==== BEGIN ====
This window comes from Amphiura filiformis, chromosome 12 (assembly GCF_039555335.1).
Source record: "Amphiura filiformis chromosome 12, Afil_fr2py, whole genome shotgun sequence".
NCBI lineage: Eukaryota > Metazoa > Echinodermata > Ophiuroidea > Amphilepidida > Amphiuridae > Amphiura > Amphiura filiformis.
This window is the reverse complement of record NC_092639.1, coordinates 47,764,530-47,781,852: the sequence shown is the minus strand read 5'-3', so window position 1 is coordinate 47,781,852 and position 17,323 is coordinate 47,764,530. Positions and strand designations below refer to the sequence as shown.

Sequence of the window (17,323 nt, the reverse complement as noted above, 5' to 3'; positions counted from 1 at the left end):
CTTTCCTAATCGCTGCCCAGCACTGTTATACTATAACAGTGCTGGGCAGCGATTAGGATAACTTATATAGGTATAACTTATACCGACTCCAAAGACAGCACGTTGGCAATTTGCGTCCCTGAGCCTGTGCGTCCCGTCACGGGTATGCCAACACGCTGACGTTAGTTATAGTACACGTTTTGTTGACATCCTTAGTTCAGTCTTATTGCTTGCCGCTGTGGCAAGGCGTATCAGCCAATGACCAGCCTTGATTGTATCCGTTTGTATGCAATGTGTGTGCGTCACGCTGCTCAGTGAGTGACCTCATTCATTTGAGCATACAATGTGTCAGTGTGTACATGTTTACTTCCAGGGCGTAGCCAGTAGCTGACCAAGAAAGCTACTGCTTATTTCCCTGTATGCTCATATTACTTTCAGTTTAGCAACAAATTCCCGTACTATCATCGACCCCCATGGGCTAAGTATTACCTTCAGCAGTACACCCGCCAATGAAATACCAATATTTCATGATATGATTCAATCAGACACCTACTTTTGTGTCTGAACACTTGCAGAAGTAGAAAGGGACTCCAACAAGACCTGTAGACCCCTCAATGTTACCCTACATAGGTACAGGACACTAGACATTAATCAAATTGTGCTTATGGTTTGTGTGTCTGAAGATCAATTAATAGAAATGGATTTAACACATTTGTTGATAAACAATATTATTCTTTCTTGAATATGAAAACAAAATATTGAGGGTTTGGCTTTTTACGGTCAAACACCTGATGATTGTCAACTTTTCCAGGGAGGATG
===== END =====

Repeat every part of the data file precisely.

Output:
This window comes from Amphiura filiformis, chromosome 12 (assembly GCF_039555335.1).
Source record: "Amphiura filiformis chromosome 12, Afil_fr2py, whole genome shotgun sequence".
NCBI lineage: Eukaryota > Metazoa > Echinodermata > Ophiuroidea > Amphilepidida > Amphiuridae > Amphiura > Amphiura filiformis.
This window is the reverse complement of record NC_092639.1, coordinates 47,764,530-47,781,852: the sequence shown is the minus strand read 5'-3', so window position 1 is coordinate 47,781,852 and position 17,323 is coordinate 47,764,530. Positions and strand designations below refer to the sequence as shown.

Sequence of the window (17,323 nt, the reverse complement as noted above, 5' to 3'; positions counted from 1 at the left end):
CTTTCCTAATCGCTGCCCAGCACTGTTATACTATAACAGTGCTGGGCAGCGATTAGGATAACTTATATAGGTATAACTTATACCGACTCCAAAGACAGCACGTTGGCAATTTGCGTCCCTGAGCCTGTGCGTCCCGTCACGGGTATGCCAACACGCTGACGTTAGTTATAGTACACGTTTTGTTGACATCCTTAGTTCAGTCTTATTGCTTGCCGCTGTGGCAAGGCGTATCAGCCAATGACCAGCCTTGATTGTATCCGTTTGTATGCAATGTGTGTGCGTCACGCTGCTCAGTGAGTGACCTCATTCATTTGAGCATACAATGTGTCAGTGTGTACATGTTTACTTCCAGGGCGTAGCCAGTAGCTGACCAAGAAAGCTACTGCTTATTTCCCTGTATGCTCATATTACTTTCAGTTTAGCAACAAATTCCCGTACTATCATCGACCCCCATGGGCTAAGTATTACCTTCAGCAGTACACCCGCCAATGAAATACCAATATTTCATGATATGATTCAATCAGACACCTACTTTTGTGTCTGAACACTTGCAGAAGTAGAAAGGGACTCCAACAAGACCTGTAGACCCCTCAATGTTACCCTACATAGGTACAGGACACTAGACATTAATCAAATTGTGCTTATGGTTTGTGTGTCTGAAGATCAATTAATAGAAATGGATTTAACACATTTGTTGATAAACAATATTATTCTTTCTTGAATATGAAAACAAAATATTGAGGGTTTGGCTTTTTACGGTCAAACACCTGATGATTGTCAACTTTTCCAGGGAGGATG